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Could Digital Currencies Make Being Poor Less Costly?


By definition, blockchain technology cuts out middlemen. In relying on networks of users and collective trust, it reduces the need for centralized networks and data storage. This trait made blockchain-powered currencies popular on shadowy parts of the internet, but it has the potential to do something more revolutionary than obscure how money is changing hands: Blockchain-based payment systems can bring the more than 1.7 billion people who are unbanked or underbanked (including 25% of U.S. households), into the formal economy. And in doing so, they can render obsolete the expensive, usurious payment and informal financial services those people use to make ends meet. A generational pandemic makes this challenge all the more urgent, as decades of (admittedly uneven) economic progress are erased.


Right now, more than 70% of the world’s central banks are exploring the merits of central bank digital currencies (CBDCs) — electronic versions of their national fiat. This is a bigger deal than you might think: A national digital currency could reduce reliance on commercial banks as the principal interface for money management and increase optionality for consumers, many of whom are beyond the reach of physical bank branches or excluded from the financial system due to poor credit or lack of funds. Because of the decentralized way that blockchain-based payment systems work, they empower people with the 4S’s of payments, namely how they spend, save, send, and secure their money.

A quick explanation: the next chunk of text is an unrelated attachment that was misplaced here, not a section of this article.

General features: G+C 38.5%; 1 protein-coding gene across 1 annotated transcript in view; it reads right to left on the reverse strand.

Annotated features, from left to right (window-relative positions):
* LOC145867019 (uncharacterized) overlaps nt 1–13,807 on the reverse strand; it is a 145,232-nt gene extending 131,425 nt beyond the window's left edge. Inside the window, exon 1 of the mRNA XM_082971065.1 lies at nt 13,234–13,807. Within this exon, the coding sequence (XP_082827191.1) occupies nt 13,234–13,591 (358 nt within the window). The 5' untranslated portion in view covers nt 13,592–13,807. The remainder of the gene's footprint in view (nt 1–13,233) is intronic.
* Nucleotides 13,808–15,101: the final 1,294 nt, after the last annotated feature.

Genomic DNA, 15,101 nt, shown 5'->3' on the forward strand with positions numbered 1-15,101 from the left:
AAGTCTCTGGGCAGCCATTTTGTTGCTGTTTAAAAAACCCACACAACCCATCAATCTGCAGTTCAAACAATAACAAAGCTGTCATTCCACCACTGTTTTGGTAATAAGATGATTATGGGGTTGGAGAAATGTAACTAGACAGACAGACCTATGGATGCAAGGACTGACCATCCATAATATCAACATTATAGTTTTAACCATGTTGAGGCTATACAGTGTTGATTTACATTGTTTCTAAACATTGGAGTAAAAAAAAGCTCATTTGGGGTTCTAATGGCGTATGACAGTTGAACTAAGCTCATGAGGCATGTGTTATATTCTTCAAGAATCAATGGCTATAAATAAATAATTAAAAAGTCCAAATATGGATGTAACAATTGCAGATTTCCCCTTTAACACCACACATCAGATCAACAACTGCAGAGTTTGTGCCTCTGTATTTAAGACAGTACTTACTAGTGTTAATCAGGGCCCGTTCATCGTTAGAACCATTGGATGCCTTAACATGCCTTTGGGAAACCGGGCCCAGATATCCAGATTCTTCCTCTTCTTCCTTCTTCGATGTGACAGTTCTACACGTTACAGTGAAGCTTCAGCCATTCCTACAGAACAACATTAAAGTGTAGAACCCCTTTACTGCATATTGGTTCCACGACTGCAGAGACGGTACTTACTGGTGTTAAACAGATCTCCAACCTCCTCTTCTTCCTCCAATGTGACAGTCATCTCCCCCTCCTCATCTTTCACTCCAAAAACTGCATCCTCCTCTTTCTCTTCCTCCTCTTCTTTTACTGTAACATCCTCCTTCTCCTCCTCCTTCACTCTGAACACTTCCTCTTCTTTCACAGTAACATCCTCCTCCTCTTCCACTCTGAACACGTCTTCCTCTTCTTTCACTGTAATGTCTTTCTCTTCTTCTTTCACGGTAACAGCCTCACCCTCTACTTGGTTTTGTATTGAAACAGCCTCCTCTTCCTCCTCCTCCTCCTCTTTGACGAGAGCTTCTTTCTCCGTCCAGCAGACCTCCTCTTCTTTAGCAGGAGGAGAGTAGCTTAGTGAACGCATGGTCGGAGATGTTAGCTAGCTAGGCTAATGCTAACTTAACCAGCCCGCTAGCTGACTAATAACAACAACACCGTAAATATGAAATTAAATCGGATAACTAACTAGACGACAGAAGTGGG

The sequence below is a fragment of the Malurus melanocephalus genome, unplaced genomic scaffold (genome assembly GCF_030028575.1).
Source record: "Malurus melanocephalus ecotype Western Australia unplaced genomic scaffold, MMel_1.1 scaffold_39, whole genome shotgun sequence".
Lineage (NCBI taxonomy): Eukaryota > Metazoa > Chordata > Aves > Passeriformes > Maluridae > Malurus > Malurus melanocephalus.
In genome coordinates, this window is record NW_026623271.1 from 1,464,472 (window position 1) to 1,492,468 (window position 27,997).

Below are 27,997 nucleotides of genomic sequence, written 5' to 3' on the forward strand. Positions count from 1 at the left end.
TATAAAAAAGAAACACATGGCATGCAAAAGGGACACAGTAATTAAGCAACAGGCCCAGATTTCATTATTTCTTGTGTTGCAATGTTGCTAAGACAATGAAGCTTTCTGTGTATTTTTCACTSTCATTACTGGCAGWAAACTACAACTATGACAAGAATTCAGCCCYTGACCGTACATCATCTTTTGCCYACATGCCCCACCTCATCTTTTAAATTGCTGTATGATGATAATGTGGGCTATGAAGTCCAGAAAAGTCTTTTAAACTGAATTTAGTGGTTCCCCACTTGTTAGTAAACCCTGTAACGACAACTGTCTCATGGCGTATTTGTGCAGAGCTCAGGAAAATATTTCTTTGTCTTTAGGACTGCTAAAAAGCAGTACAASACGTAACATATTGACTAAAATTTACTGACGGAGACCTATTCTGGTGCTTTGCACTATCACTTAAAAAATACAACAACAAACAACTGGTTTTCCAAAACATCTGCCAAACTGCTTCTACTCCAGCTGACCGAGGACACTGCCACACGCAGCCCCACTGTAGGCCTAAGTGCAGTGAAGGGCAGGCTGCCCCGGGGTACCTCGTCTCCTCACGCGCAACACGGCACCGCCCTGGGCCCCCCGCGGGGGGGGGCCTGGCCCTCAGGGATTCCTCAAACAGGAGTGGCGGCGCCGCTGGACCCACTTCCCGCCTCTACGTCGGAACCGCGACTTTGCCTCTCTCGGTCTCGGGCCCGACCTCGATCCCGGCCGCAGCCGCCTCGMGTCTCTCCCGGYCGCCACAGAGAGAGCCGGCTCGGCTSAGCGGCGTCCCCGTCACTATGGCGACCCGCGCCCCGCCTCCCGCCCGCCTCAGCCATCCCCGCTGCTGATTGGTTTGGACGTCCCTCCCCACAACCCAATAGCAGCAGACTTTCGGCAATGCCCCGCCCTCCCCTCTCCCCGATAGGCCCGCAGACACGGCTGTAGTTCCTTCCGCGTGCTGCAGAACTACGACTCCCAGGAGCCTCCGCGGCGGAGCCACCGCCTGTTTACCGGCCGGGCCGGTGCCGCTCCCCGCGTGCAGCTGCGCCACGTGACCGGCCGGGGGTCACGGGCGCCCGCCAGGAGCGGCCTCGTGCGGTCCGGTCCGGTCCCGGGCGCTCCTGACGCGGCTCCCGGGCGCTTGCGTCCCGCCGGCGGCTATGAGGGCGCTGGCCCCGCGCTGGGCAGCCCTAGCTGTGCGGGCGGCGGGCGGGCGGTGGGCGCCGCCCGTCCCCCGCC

However, for this to work we will need open and interoperable payment rails — universal, open, and user-directed payment networks. Extending the perimeter of the formal economy while lowering the costs of service is not only altruistic, it’s a means to market expansion and lowering risk from the reliance on opaque financial networks.


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